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Record No: Res 31681    Version: Council Bill No:
Type: Resolution (Res) Status: Adopted
Current Controlling Legislative Body City Clerk
On agenda: 8/8/2016
Ordinance No:
Title: A RESOLUTION establishing the shared city and community goals and strategies of the Equity and Environment Agenda as City policy and a critical aspect and foundation for all environment and sustainability work in Seattle.
Sponsors: Mike O'Brien
Attachments: 1. Att A – Seattle Equity and Environment Agenda
Supporting documents: 1. Summary and Fiscal Note, 2. Presentation, 3. Signed Resolution 31681

CITY OF SEATTLE

RESOLUTION __________________

title

A RESOLUTION establishing the shared city and community goals and strategies of the Equity and Environment Agenda as City policy and a critical aspect and foundation for all environment and sustainability work in Seattle.

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WHEREAS, The Environmental Protection Agency (EPA) defines environmental justice as the fair treatment and meaningful involvement of all people regardless of race, color, national origin, or income, with respect to the development, implementation, and enforcement of environmental laws, regulations, and policies; and

WHEREAS, across the United States, race is the most significant predictor of a person living near contaminated air, water, or soil; and

WHEREAS, in 2009 the City of Seattle established the Race and Social Justice Initiative through Resolution 31164, affirming the City’s race and social justice work and directing City departments to use available tools to assist in the elimination of racial and social disparities across key indicators of success, including health, education, criminal justice, the environment, employment and the economy, and to promote equity within the City workplace and in the delivery of City services; and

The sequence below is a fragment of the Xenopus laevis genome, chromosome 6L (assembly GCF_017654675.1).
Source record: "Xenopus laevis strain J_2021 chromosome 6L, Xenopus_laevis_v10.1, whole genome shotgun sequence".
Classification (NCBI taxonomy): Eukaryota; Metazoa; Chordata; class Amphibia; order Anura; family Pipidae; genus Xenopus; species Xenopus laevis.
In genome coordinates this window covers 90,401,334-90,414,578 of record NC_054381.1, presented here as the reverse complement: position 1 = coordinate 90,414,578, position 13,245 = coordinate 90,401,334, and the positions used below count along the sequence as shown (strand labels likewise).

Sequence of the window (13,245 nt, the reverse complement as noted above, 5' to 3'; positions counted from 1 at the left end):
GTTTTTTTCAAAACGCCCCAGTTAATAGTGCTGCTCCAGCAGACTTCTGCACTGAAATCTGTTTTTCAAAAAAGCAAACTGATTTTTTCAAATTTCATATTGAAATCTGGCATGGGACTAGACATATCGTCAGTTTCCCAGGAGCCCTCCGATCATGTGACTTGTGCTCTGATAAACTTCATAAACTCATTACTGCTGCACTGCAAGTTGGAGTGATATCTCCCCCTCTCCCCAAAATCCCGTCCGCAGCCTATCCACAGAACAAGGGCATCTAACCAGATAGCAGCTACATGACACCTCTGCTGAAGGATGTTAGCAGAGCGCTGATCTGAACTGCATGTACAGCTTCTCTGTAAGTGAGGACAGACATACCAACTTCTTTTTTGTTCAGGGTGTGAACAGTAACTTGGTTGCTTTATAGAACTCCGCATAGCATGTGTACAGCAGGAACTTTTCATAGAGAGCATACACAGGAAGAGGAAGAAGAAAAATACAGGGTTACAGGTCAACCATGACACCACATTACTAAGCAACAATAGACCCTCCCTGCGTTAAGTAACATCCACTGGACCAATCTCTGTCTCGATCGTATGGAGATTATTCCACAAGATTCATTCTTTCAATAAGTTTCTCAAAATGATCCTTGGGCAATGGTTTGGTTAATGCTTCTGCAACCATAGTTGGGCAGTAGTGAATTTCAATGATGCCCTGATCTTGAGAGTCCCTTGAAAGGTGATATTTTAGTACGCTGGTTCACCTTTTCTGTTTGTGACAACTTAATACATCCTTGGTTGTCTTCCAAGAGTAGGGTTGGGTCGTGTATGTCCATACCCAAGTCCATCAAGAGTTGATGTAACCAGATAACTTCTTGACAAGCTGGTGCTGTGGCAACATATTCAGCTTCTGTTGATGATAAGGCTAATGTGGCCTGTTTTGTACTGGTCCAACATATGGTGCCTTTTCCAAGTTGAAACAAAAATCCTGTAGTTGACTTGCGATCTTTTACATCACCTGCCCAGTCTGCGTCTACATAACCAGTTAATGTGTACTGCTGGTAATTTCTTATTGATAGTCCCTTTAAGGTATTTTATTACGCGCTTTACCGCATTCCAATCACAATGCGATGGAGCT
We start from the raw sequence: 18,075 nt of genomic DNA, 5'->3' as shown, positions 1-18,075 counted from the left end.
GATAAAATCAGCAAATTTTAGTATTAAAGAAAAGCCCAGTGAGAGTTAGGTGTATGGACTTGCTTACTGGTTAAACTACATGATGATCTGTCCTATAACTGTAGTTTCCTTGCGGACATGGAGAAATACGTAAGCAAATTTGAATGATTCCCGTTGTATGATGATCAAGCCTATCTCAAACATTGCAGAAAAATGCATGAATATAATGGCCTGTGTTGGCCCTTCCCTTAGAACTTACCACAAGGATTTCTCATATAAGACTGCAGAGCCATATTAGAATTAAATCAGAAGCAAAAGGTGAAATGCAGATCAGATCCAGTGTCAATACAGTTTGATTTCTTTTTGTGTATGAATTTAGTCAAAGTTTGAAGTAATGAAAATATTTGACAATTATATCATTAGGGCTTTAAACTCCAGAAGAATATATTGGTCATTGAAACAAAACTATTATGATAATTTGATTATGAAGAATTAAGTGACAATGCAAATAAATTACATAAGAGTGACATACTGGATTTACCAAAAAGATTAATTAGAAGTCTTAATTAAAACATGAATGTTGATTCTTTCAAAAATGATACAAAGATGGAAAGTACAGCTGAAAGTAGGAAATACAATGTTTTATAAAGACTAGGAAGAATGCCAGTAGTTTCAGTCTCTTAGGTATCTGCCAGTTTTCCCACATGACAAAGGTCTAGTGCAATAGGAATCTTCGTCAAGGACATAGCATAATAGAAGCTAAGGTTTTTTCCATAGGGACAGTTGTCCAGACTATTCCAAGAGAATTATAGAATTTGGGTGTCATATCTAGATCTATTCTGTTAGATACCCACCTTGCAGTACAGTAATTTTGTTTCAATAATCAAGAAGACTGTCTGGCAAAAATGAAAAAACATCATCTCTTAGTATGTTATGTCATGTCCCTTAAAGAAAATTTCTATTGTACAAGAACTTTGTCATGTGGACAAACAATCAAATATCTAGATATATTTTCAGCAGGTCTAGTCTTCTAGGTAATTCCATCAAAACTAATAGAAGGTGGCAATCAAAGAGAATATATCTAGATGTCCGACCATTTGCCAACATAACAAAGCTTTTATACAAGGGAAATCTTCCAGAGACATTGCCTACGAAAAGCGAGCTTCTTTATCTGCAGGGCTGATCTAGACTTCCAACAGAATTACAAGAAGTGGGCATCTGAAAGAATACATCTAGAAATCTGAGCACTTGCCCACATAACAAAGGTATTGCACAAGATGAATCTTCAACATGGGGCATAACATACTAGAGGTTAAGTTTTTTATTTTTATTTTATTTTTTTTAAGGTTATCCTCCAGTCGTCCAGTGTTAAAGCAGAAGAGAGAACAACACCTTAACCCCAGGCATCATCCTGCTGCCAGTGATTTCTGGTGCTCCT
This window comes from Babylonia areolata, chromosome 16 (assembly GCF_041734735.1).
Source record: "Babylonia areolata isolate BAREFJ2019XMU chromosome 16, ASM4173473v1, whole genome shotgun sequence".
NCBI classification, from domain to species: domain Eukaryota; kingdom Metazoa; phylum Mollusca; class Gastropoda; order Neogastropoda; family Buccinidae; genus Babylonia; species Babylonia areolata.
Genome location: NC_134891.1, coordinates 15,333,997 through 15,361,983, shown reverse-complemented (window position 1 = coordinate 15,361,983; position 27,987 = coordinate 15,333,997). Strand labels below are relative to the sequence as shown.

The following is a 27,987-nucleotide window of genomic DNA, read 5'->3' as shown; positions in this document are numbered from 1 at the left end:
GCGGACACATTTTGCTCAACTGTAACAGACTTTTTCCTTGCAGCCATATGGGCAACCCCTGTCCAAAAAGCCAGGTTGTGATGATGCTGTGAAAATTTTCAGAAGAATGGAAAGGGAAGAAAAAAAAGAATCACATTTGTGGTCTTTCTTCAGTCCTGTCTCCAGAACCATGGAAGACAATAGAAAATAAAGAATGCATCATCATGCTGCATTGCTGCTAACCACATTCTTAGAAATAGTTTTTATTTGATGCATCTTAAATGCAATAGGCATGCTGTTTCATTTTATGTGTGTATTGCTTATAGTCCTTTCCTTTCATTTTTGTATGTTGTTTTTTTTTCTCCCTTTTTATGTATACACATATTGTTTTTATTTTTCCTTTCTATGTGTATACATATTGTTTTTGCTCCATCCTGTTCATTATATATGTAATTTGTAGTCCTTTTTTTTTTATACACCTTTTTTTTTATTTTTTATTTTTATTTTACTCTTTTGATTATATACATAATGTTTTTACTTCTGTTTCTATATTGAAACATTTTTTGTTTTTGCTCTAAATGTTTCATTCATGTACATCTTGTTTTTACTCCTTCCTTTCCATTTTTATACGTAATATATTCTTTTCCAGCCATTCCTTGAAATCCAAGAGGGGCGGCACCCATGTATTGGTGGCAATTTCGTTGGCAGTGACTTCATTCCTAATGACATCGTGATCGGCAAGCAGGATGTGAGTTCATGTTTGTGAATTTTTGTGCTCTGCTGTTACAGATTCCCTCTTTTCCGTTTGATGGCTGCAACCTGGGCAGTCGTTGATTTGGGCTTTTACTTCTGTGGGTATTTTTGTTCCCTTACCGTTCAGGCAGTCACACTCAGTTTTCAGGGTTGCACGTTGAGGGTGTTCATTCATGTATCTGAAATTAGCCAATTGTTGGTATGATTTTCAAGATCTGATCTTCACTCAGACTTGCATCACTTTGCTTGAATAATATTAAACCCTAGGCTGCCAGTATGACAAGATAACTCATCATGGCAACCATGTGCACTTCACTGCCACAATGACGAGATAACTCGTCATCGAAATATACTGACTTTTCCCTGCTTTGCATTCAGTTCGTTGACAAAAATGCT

WHEREAS, in 2014 Mayor Murray issued Executive Order 2014-02 affirming his intention to continue the direction of the Initiative, and directing City departments to incorporate a racial equity lens in citywide initiatives and policies such as legislation to increase the minimum wage, efforts to ensure affordable housing, coordinated planning for equitable growth and development, and equity areas including the environment; and

WHEREAS, Seattle is a national environmental leader and the STAR Community Rating System (STAR), which evaluates the livability and sustainability of U.S. communities, awarded Seattle the highest rating of 5 STAR, the area where Seattle showed the greatest room for improvement was environmental justice; and

WHEREAS, communities of color, immigrants, refugees, people with low incomes, and limited English-proficient individuals tend to live, work, play, and learn in specific geographic areas in Seattle, and communities in these geographic areas are highly impacted by socio-economic and environmental challenges including the impacts of air pollution, industrial polluters, major roadways, heavy industrial polluters, food hardship and food deserts; and

WHEREAS, residents in these geographic areas have a 48% higher asthma risk than the rest of the city; and

WHEREAS, 58% of the population living within one mile of the Lower Duwamish Superfund boundary are people of color; and

WHEREAS, despite the increasing racial diversity in the U.S., people of color make up only 12 to 16 percent of those working in environmental organizations, foundations, and government agencies; and the City faces many of the same challenges as the broader United States environmental movement, including that those who shape and benefit from environmental policies and outcomes are primarily white, upper-income communities; and

WHEREAS, in 2015 Mayor Murray launched the Equity and Environment Initiative (EEI) to deepen Seattle's commitment to race and social justice in the environment and to advance three primary goals:  All people and communities benefit from Seattle’s environmental progress; communities most affected by environmental injustice are engaged in setting environmental priorities, designing strategies, and tracking progress; and people of color, immigrants, refugees, people with low incomes, and individuals with limited-English proficiency have opportunities to be part of and leaders in the environmental movement; and 

WHEREAS, in 2015 the Mayor convened a sixteen person Community Partners Steering Committee (CPSC) to ensure that those most-affected by environmental inequities would lead in creating the goals and strategies of the Equity & Environment Agenda and guiding community conversations; and